If I were to ask, “Who was Osama bin Laden?” the answers would be many and varied. The debate over whether the White House and Navy SEALs should release photos of the deceased terrorist mastermind cannot be won. To show them will likely reveal a face badly damaged by high-powered rifles, fueling some to believe it’s not really him. Regardless of the extent of the damage, others would rage at the way their symbolic leader was killed. To not show the photos will make (likely those same) people believe the SEALs never got him, that it was all a political stunt.
I happen to believe they got him, I happen to believe he was probably not identifiable after they shot him in the head with high-powered rifles (though I could be wrong), and I happen to think there’s been no reason for a political stunt recently, nothing to distract the country from, now that the birther argument should be over (as if it ever should have started).
There will be endless argument over whether he should have been buried at sea. Conspiracy theorists will insist that it’s yet another reason to believe the whole thing was faked, while others will insist that allowing bin Laden’s body to be anywhere other than the bottom of the Arabian Sea would do nothing but sanctify him to those who followed him, and make him a monument to martyrdom.
But what struck me last night, as I thought about that burial at sea, was what it must have been like for the men who did the job.
In the comfort of our homes, when we read or see or hear about the effort to fight the Taliban, Al Qaeda and all their fractured terrorist offspring, when we see the video of 9/11, or the USS Cole, or other attacks, it is easy to think of Osama bin Laden as larger than life. He becomes a symbol, something more than a human (or less, depending on perspective). We knew he was tall; 6’4″. We knew he was charismatic enough to generate a substantial and somehow entranced group of followers. We knew he and Khalid Sheikh Muhammad somehow orchestrated the worst thing we could have imagined for our country – and spectacularly. We knew that we’ve wanted him dead for more than a decade.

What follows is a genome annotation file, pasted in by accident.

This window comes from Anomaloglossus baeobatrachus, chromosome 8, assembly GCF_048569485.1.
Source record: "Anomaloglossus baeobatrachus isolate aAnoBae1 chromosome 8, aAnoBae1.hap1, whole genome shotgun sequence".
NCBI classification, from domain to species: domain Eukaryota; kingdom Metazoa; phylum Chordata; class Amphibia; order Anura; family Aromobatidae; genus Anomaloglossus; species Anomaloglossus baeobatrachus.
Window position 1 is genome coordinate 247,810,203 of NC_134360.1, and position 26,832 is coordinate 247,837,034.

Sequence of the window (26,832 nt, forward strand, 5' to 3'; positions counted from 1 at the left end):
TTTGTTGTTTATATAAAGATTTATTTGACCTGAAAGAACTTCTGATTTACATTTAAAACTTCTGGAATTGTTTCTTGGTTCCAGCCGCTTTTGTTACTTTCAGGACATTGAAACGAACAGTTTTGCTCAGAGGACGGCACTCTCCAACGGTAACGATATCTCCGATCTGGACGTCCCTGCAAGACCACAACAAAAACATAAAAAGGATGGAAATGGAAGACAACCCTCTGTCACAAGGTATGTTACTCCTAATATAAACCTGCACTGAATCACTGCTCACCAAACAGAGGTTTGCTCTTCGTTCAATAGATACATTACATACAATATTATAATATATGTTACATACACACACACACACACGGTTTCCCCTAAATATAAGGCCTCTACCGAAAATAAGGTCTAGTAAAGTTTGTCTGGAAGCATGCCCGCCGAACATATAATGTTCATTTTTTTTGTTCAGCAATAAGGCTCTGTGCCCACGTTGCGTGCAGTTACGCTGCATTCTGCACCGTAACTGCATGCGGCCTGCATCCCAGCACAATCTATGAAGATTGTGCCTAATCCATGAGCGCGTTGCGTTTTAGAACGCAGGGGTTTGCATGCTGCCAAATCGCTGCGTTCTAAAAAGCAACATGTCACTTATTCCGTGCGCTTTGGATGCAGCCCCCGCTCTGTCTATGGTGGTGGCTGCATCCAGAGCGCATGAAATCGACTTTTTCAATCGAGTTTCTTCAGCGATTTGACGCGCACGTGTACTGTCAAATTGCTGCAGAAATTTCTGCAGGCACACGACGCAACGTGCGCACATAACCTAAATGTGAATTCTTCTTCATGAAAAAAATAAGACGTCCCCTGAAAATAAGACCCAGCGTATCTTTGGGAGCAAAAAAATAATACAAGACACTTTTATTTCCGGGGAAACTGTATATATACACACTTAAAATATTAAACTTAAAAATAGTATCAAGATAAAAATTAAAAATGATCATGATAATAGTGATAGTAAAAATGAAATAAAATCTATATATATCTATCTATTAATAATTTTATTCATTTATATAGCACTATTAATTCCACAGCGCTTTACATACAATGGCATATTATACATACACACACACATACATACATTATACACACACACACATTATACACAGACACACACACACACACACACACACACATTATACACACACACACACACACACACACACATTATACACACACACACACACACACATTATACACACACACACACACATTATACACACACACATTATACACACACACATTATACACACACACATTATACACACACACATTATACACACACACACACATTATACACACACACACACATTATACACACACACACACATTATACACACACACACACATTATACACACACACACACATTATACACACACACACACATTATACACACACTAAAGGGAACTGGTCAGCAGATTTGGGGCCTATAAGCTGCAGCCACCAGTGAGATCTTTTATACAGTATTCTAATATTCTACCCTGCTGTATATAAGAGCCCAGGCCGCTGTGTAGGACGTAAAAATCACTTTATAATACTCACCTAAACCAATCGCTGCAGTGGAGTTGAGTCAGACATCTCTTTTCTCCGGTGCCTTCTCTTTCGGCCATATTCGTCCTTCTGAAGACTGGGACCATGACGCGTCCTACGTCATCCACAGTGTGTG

In the approach to that house in Pakistan, the Navy SEALs knew who they wanted to find. In the White House Situation Room, the president, the chairman of the Joint Chiefs of Staff, the Navy commander, the secretaries of state and defense, the counterterrorism advisors… they all knew who they were going in for.
In the firefight, in the dark, the only people in the world who could have pulled off the job knew what they were doing.
But when it was over, when the lights came on and the bitter air of gunfire had cleared, what they saw was a man.
Just a man.
When they picked him up and hauled his body away, he was just a man.
When they put him in a weighted bag and slid him off a board into the Arabian Sea, he was just a man.
Not a monster.
I am not saying he was innocent. I believe he deserved to die. But the fact remains that we will never know what made him such a monster in life… not really. We will never really know what created and fostered and grew the evil in his mind and soul. But when his eyes were closed in death, he was no bigger than any other man. No smarter, no better or worse. He was only a man.
It’s astonishing, in a way, isn’t it? How could this person who embodied everything we hated and everything we feared, in the end, be just a man? How, in the end, could he weigh no more than a man? Feel no different than a man? Look no different if revealed: bruises, maybe, scars, perhaps some from childhood. He was once a child, a baby born without the desire to kill. If a total stranger, someone who knew nothing of 9/11, came upon his body, how could they not know what he had done?
But they wouldn’t.
And so I wondered: when those Navy SEALs slid his battered, bloodied body into the sea… did they still see him as larger than life? Did it stun them, for just a moment, that he was nothing more than any other body they may have seen? Years from now, though they will know the historical implications of what they did in that Pakistani house surrounded by high walls and razor wire, will the reality of their memory make him any bigger than any other man? Though they will know what it meant to the world, will they feel they had slain a giant? Or will it be just like any other mission accomplished?
Lionized in life, diminished in death, smart enough to execute disaster and cowardly enough to hide behind his wife.
Just a man.